Cooking open science! is an Aalto university pilot experiment from 2021. Rubén Vicente sheds light on the project bringing together gastronomy and open science to inspire mindset change.
What is in common between open science and cooking? One might point out the sweet taste of progress while others could think of cryptic instructions leading to uncertain outcomes or the phrase with too many cooks spoiling the broth. Fortunately, Rubén Vicente knows better.
Vicente is a post-doctoral researcher and research manager, at the Department of Industrial Engineering and Management, at Aalto University with an academic background in science and technology (Aalto University) as well as in business management (University of Valencia) and innovation management (University of Barcelona and Grenoble School of Management).
In recent years, he has been exploring open science practices, principles and goals in the digital era as doctoral researcher and since 2021 as the coordinator of the working group on open science for the Unite! European University Alliance. Vicente came to Finland five years ago to understand how the institution of open science was emerging. One day, while having a coffee in Helsinki, he formed an analogy: If gastronomy has been one of the most shared and collaborative developed knowledge in human history, what can we learn from gastronomy to do better science?
Food is knowledge
A passion for gastronomy has led Vicente to explore local cuisines in his previous residencies in Spain, France and Belgium. One experience in particular turned out to become influential in terms of bringing together academics and gastronomy. During his own Erasmus exchange in Grenoble, Vicente participated in a course exploring the creative process in cooking by focusing on questions such as what is gastronomy about and what is the history of gastronomy. Vicente also recalls a workshop in a summer school in Canada where they would cook omelets while discussing management of creativity. He sums up: “We know that gastronomy has learned a lot from science, but if we deconstruct this idea from a philosophical point of view, what can science learn from the gastronomy field?”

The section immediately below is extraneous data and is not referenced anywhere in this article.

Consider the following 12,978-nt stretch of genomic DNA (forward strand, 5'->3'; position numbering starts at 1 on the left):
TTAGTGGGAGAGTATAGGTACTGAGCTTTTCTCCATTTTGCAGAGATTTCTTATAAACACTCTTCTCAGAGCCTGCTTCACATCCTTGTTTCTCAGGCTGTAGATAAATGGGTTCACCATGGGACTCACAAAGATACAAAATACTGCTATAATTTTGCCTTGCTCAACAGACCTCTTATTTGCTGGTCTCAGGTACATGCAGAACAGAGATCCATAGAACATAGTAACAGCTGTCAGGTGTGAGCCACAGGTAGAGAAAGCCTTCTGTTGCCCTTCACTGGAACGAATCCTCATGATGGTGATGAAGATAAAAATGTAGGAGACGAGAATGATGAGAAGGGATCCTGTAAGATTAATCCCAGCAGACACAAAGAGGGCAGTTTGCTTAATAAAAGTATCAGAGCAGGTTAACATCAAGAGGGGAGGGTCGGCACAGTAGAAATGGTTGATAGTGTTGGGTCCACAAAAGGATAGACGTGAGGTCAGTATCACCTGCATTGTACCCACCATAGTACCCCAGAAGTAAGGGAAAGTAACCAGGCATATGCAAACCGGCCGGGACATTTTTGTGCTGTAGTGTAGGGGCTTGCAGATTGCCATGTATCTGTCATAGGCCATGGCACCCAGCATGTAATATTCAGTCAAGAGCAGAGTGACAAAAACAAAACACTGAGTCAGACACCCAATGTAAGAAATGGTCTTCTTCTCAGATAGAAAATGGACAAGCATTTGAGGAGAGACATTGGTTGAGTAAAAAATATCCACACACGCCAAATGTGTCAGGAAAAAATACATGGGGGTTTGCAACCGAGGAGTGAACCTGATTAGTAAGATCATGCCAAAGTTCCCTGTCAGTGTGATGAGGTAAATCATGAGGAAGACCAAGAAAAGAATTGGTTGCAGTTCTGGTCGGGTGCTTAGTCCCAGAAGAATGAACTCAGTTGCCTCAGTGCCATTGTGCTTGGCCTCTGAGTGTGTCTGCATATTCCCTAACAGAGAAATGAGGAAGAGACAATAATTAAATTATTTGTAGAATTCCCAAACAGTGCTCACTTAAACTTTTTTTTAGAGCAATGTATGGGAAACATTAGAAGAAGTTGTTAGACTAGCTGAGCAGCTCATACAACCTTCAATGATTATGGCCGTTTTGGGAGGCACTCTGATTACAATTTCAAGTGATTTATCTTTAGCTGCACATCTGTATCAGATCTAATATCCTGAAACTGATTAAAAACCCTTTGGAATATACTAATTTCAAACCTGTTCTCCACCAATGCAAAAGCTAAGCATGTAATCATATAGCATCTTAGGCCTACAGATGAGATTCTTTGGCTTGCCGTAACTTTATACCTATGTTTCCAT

The ideas came together in 2021 as the basis for a new piloting experience: Cooking open science! both a doctoral level course and a research project for innovative education designed for testing different pedagogies and forming a new way of transferring the institution of open science to new colleagues. During the course, while learning the basics of open science, the participants got first-hand experience of what it means to openly share and produce knowledge by cooking. ”What are both open science and cooking about, if not sharing and producing knowledge? It’s all about sharing these ideas, data, methods, prototypes, results, also with new stakeholders and collaboratively developing knowledge”, Vicente further explains.
In practice, the course included six learning modules bringing together cooking and digitally enhanced learning. The participants, doctoral researchers from Aalto university, with laptops in their kitchens, shared the ingredients, methods, recipes and collaboratively cooked dinners while discussing the dynamics of open science and science in the digital era. ”There’s learning by playing and learning by doing, this is learning by cooking.” Vicente laughs.
From skill development to mindset change